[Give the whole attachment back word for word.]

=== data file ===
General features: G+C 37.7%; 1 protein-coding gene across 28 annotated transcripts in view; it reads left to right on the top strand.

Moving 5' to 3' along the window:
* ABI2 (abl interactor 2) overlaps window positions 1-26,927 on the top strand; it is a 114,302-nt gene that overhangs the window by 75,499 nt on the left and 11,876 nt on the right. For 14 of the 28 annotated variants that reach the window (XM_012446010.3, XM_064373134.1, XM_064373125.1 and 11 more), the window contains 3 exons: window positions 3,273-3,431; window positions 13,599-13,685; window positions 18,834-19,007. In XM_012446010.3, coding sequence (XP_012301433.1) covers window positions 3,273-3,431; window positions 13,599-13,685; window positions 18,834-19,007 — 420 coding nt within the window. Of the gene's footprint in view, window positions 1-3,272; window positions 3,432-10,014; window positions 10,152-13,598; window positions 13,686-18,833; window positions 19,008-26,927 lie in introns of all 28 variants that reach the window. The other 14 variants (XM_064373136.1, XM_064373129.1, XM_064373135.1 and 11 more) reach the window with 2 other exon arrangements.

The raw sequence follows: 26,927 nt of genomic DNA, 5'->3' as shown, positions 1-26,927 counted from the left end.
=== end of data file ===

General features: G+C 37.7%; 1 protein-coding gene across 28 annotated transcripts in view; it reads left to right on the top strand.

Moving 5' to 3' along the window:
* ABI2 (abl interactor 2) overlaps window positions 1-26,927 on the top strand; it is a 114,302-nt gene that overhangs the window by 75,499 nt on the left and 11,876 nt on the right. For 14 of the 28 annotated variants that reach the window (XM_012446010.3, XM_064373134.1, XM_064373125.1 and 11 more), the window contains 3 exons: window positions 3,273-3,431; window positions 13,599-13,685; window positions 18,834-19,007. In XM_012446010.3, coding sequence (XP_012301433.1) covers window positions 3,273-3,431; window positions 13,599-13,685; window positions 18,834-19,007 — 420 coding nt within the window. Of the gene's footprint in view, window positions 1-3,272; window positions 3,432-10,014; window positions 10,152-13,598; window positions 13,686-18,833; window positions 19,008-26,927 lie in introns of all 28 variants that reach the window. The other 14 variants (XM_064373136.1, XM_064373129.1, XM_064373135.1 and 11 more) reach the window with 2 other exon arrangements.

The raw sequence follows: 26,927 nt of genomic DNA, 5'->3' as shown, positions 1-26,927 counted from the left end.